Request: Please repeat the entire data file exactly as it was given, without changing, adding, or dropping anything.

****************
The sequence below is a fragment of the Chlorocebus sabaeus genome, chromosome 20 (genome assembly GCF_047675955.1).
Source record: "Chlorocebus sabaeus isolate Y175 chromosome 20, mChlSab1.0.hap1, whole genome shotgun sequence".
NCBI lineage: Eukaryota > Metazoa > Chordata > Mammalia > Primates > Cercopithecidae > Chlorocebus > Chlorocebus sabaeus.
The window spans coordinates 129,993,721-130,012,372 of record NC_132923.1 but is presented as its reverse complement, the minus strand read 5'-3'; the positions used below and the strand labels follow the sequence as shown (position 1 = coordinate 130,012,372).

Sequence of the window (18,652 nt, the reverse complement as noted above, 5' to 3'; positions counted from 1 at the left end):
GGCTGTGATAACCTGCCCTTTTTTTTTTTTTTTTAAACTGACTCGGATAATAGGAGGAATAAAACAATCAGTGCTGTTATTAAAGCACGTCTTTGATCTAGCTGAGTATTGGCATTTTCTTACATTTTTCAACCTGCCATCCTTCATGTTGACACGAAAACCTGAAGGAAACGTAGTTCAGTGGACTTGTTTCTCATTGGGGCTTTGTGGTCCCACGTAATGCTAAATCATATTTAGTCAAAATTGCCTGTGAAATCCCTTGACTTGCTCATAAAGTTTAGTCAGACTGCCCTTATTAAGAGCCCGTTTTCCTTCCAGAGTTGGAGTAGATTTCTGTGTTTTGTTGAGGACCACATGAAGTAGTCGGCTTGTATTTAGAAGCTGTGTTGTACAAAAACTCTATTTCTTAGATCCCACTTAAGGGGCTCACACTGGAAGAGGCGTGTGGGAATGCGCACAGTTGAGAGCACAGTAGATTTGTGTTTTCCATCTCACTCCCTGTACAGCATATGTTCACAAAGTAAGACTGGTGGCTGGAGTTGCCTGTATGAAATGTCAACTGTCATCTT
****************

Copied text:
The sequence below is a fragment of the Chlorocebus sabaeus genome, chromosome 20 (genome assembly GCF_047675955.1).
Source record: "Chlorocebus sabaeus isolate Y175 chromosome 20, mChlSab1.0.hap1, whole genome shotgun sequence".
NCBI lineage: Eukaryota > Metazoa > Chordata > Mammalia > Primates > Cercopithecidae > Chlorocebus > Chlorocebus sabaeus.
The window spans coordinates 129,993,721-130,012,372 of record NC_132923.1 but is presented as its reverse complement, the minus strand read 5'-3'; the positions used below and the strand labels follow the sequence as shown (position 1 = coordinate 130,012,372).

Sequence of the window (18,652 nt, the reverse complement as noted above, 5' to 3'; positions counted from 1 at the left end):
GGCTGTGATAACCTGCCCTTTTTTTTTTTTTTTTAAACTGACTCGGATAATAGGAGGAATAAAACAATCAGTGCTGTTATTAAAGCACGTCTTTGATCTAGCTGAGTATTGGCATTTTCTTACATTTTTCAACCTGCCATCCTTCATGTTGACACGAAAACCTGAAGGAAACGTAGTTCAGTGGACTTGTTTCTCATTGGGGCTTTGTGGTCCCACGTAATGCTAAATCATATTTAGTCAAAATTGCCTGTGAAATCCCTTGACTTGCTCATAAAGTTTAGTCAGACTGCCCTTATTAAGAGCCCGTTTTCCTTCCAGAGTTGGAGTAGATTTCTGTGTTTTGTTGAGGACCACATGAAGTAGTCGGCTTGTATTTAGAAGCTGTGTTGTACAAAAACTCTATTTCTTAGATCCCACTTAAGGGGCTCACACTGGAAGAGGCGTGTGGGAATGCGCACAGTTGAGAGCACAGTAGATTTGTGTTTTCCATCTCACTCCCTGTACAGCATATGTTCACAAAGTAAGACTGGTGGCTGGAGTTGCCTGTATGAAATGTCAACTGTCATCTT